Opinion: Labor organizers fight to adapt
We learned some lessons from Chattanooga this month – lessons that were years in the making. Lessons about a broken system; lessons about how labor has changed, how management has changed, and how the world has changed.
Public support for labor unions is over 61% – a fifteen-year high, and over the last few years, it has been climbing steadily. The maintenance workers at Volkswagen voted to form a union in December of 2015, but due to some clever legal maneuvering, the company simply refused to bargain. They spent nearly four years pretending that those votes did not exist. It did not matter what the workers clearly said that they wanted.
Almost half of all “first contracts” for new bargaining units are never reached. Companies are allowed to refuse to come to the table. Worse, companies are allowed to have anti-union meetings where the only goal is to instill fears of retaliation or of losing jobs and benefits, if the workers band together and join a union.
The middle class is disappearing. In the last 30 years, income for the bottom 50% of workers grew by 1%. The income for the top 1% of workers? It grew by 205%. Corporations are allowed to pay their workers so little that those same workers qualify for public benefits while CEOs pay, and profit margins rise precipitously.
This is due to a long line of policy decisions over the last few decades, made solely by politicians paid for by large scale corporate donors – decisions that those corporations should not have to pay taxes, should not have to pay a living wage, should be able to pour unlimited dark money into politics, and should be able to squash any hint of workers attempting to join together to fight for better working conditions or better wages.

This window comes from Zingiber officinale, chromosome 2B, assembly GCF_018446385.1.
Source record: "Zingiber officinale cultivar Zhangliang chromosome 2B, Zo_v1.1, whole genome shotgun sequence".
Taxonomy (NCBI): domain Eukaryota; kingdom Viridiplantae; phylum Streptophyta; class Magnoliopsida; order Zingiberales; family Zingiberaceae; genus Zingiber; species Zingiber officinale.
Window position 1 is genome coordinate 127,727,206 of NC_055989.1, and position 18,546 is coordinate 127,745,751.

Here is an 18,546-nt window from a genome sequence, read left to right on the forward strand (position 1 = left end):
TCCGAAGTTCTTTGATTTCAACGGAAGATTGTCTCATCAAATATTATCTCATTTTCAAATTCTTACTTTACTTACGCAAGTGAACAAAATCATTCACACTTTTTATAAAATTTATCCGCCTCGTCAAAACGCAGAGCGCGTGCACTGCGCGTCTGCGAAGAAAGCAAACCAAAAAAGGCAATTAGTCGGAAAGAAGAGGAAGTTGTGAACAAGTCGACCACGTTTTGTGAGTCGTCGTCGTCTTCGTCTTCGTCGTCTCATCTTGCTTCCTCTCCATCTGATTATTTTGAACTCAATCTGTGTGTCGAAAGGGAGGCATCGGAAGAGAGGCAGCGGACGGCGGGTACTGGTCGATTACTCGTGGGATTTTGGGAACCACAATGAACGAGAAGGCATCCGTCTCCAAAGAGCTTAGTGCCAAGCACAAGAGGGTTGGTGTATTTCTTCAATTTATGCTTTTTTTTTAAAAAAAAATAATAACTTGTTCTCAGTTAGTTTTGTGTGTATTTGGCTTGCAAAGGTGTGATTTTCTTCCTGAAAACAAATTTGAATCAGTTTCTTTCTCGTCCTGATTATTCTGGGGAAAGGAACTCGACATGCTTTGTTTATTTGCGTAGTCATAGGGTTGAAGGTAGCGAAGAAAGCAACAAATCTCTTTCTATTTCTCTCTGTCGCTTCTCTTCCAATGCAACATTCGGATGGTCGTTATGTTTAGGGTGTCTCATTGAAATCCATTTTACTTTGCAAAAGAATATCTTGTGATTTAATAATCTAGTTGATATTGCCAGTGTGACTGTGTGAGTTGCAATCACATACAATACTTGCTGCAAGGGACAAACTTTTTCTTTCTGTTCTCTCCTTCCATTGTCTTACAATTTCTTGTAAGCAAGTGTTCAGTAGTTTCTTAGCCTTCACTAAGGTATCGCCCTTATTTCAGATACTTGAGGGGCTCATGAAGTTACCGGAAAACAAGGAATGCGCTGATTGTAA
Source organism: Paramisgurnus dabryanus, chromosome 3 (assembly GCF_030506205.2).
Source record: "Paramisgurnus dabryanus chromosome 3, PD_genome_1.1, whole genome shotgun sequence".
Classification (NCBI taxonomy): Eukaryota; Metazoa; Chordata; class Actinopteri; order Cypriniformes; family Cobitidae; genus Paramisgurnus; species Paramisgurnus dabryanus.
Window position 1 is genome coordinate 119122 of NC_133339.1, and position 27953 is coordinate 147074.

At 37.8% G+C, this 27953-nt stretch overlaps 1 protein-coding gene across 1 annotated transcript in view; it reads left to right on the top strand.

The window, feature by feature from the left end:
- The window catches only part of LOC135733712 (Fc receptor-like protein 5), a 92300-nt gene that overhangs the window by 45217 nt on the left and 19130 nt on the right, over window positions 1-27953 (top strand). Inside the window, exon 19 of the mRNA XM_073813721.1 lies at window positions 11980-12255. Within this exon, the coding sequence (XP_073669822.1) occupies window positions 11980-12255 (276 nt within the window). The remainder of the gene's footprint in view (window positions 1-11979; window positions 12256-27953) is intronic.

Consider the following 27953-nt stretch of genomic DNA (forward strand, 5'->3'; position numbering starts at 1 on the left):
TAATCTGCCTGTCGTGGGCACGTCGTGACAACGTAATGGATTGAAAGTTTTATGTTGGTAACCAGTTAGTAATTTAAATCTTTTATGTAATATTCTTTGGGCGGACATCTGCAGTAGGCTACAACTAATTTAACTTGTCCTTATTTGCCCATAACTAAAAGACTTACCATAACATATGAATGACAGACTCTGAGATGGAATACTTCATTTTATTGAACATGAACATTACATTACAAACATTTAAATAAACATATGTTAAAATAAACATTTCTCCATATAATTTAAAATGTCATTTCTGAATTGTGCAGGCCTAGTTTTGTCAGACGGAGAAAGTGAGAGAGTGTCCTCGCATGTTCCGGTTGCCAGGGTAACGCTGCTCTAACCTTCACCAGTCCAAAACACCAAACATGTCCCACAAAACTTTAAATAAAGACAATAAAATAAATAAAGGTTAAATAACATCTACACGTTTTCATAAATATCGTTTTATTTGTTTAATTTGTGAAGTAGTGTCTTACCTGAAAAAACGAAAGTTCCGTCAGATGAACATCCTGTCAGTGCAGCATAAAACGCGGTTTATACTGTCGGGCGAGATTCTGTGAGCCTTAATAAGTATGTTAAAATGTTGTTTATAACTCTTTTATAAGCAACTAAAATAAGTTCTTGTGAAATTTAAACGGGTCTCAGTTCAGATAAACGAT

Labor organizing needs to change from the models we used in the 1970s. Between the digital campaigns, social media, and the enormous influence of money in politics, organizing drives need modernization. Workers want instant information, and we need to give it to them. Workers should know when politicians do not have the best interest of the workers in mind when they spout anti-union, pro-corporate rhetoric. Workers should know when those same politicians have voted against workers’ protections and expansion of workers’ rights.
At the same time, labor needs to continue the concerted efforts to both overturn anti-labor policies as well as advance new worker protections through legislation. We need to work hard to rally support for legislation like the PRO Act, introduced in the United States House of Representatives this year. The PRO Act would help stop company interference in union elections and would help protect workers from punishment for seeking union representation.
It would help workers when they need to strike to protest unsafe conditions or expired contracts. It would enact “fair share” rules that would require workers who choose not to join a union to pay for the services that they use, rather than being able to freeload off dues-paying members.
Gary Jones is president of UAW International Union.
Labor Voices columns are written on a rotating basis by United Auto Workers President Gary Jones, Teamsters President James Hoffa, Michigan AFL-CIO President Ron Bieber and Michigan Education Association President Paula Herbart.